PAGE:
Scam for a Scam

by

concept of taking the bait

We’ve all received emails claiming that we are in line for a large sum of money from some person who we’ve never before met or heard of.  A prince or noble or some other dignitary with a lot of money and no one else in the world who can help them; except for you.   Armed with only your kind heart, helping spirit and a bank account you alone have what it takes to help this poor, disadvantaged multi-millionaire recover his or her endangered funds.  And, though you would gladly come to the rescue of your fellow human being without hesitation and without a thought of compensation, this serendipitous email exchange will nevertheless result in a nice chunk of change materializing in your pocket.  But, who are you to argue a nice reward for doing the right thing.  After all, you deserve it.  Of course, eventually you will discover that your lucky encounter is about as serendipitous as getting a free sample at Costco, as everyone else with an email address and a bank account has also received the same offer, because this prince of princes, this noblest of nobles, and most dignified of dignitaries is nothing more than a scammer with a well crafted email and a list of potentially profitable email addresses.

This has been going on for years and it was my assumption that it was pretty much dying out.  I mean, who hasn’t heard of these scams?  Who is still falling for them?  On top of that I can’t even remember the last time I got one of these emails.  However, according to an article I read in the Wall Street Journal online $9.3 billion was lost to these advance fee scams in 2009 alone.  I could not find a more recent figure, but the fact that just a few years ago such a huge amount of money was still being lost is alarming.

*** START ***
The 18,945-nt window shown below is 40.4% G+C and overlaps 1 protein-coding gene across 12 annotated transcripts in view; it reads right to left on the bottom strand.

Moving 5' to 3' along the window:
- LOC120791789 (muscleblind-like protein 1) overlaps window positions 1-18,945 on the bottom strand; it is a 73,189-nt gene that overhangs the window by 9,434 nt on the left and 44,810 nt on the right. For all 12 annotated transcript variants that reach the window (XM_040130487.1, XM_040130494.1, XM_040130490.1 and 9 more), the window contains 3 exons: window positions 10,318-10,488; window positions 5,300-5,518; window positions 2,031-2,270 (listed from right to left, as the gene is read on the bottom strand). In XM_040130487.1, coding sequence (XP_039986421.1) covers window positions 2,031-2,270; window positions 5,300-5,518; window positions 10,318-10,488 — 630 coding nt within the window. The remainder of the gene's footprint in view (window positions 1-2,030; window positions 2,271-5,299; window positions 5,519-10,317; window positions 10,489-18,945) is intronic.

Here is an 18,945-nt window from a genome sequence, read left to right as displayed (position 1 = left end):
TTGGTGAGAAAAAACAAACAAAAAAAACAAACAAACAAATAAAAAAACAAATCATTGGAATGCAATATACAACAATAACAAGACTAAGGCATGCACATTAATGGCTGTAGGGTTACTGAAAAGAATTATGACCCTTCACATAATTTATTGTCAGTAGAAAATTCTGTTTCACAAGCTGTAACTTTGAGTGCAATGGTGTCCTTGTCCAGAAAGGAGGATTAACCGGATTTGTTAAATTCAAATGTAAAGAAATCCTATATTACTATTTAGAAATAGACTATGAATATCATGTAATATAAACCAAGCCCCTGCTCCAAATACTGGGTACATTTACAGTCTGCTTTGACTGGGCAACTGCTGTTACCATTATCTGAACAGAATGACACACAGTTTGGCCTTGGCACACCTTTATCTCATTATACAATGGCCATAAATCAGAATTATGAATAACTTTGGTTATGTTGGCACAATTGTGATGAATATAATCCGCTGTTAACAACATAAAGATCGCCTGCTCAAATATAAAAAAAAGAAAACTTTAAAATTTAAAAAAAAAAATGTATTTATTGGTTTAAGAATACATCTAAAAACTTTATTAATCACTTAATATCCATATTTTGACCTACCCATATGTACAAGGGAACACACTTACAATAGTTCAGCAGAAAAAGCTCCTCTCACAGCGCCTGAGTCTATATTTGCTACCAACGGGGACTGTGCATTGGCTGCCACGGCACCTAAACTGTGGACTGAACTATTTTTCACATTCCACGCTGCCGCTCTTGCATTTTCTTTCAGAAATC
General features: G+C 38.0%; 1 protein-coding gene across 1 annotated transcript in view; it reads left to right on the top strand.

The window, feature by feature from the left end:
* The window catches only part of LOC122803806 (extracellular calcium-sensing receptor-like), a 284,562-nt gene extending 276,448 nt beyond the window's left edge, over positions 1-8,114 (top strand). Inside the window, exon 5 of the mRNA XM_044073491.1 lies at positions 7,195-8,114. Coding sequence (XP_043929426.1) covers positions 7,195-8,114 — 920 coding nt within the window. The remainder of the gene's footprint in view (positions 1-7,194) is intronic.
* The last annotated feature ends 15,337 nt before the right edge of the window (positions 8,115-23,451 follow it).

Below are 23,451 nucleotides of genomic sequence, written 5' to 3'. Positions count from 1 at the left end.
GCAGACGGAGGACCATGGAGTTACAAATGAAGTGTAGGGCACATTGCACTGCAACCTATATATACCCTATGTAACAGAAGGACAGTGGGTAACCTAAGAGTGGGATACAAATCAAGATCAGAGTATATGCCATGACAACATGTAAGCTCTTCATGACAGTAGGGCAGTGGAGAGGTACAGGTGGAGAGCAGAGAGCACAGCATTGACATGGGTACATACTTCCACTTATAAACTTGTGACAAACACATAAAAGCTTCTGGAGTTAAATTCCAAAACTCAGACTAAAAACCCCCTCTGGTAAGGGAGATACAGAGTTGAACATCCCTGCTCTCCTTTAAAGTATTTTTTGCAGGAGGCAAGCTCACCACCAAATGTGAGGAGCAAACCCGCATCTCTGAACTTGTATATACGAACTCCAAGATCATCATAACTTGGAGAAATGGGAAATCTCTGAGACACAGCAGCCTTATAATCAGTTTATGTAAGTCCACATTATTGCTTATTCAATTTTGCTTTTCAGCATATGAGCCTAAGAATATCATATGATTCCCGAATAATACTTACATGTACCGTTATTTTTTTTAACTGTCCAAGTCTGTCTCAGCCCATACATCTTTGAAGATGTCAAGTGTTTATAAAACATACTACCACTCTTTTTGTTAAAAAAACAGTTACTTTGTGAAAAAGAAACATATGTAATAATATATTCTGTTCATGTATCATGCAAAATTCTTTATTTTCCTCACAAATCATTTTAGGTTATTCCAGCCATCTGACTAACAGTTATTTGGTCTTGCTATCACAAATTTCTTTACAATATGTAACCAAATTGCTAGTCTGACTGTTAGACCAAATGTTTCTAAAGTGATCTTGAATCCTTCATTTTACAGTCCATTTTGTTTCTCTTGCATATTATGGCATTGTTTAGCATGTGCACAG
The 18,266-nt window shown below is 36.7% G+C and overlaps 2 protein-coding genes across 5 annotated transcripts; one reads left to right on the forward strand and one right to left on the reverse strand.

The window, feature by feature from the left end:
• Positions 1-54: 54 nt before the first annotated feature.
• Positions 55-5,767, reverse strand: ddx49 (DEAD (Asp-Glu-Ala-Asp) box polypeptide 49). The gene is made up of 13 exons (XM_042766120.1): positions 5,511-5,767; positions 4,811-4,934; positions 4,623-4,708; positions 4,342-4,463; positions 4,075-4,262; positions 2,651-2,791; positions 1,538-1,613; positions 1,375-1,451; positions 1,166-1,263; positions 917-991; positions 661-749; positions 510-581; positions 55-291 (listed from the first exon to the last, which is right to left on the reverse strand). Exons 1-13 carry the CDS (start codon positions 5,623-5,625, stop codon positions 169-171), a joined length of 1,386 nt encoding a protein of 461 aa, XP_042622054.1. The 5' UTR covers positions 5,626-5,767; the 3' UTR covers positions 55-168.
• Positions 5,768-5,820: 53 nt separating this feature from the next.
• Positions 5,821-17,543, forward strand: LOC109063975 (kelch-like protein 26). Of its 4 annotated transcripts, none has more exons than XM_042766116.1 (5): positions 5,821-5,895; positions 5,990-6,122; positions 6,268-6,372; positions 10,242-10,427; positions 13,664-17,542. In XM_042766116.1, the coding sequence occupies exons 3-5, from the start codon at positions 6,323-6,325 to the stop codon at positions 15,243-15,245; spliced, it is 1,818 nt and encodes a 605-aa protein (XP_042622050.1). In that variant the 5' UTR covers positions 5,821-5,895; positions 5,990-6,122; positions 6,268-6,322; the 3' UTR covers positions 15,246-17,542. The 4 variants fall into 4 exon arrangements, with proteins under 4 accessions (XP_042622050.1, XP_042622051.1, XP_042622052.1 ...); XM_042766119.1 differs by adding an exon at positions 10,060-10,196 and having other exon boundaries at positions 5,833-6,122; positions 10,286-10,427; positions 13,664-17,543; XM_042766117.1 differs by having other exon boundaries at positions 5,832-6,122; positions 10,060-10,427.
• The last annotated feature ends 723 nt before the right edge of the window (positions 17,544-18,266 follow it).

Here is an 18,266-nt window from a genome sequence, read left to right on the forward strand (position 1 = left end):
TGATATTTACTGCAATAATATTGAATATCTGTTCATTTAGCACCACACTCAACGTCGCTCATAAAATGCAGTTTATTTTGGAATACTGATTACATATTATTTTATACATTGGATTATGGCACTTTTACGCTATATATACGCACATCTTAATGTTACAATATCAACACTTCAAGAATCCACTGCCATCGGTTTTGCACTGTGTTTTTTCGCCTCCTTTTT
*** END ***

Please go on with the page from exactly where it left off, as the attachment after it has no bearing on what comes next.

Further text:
A solid solution to fixing this issue is education.  Give people the knowledge to recognize and then ignore these scams and then the scams will go away.  The only problem with this method is that it doesn’t necessarily solve the problem.  One, it is incredibly difficult to educate everyone, especially if the scams keep changing, there will always be people that fall through the cracks.  Two, with advances in technology and services it costs scammers almost nothing to send out their emails and therefore you ignoring it costs them nothing and they will continue to do it as long as they get a few people to respond.  As mentioned in the article linked above, Cormac Herley, a computer scientist at Microsoft research who specializes in security issues, has another recommendation: scam the scammers back.

Now, this is not a revolutionary new idea.  In fact, if you just poke around for a minute online you can find dozens of sites dedicated to telling stories of people stringing scammers along.  Even in the comments section of the article I read there were people sharing their personal stories of the joy they got from scamming a scammer (some of these reverse scam stories get pretty creative).  What I like most about this solution is not only does it involve some retribution and justice in a situation where it cannot be provided by the law, it also involves changing your perspective to solve problems (which I wrote about in a recent blog).  Mr. Herley suggests looking at the situation through the eyes of the scammer.  They can send out thousands of emails with little effort on their part, but the real time suck comes from them filtering through the responses and in sense trying to weed out potential spam.  It’s funny to think about, but they are just as annoyed by emails that won’t lead to a profit as we are annoyed by their scam email.  The ones that really annoy them are the email exchanges they have to spend a lot of time on that end in them not receiving any money.  There are even groups of people dedicated to baiting along scammers and attempting to waste as much of the scammer’s time as possible.  Unfortunately, this takes up the time of the scam baiter as well.  Maybe eventually a sophisticated bot could be designed to automatically respond to and bait the scammers (as the author of the article suggested), but until then if you get a suspicious email, take extra precaution before you give out any of your info.

 

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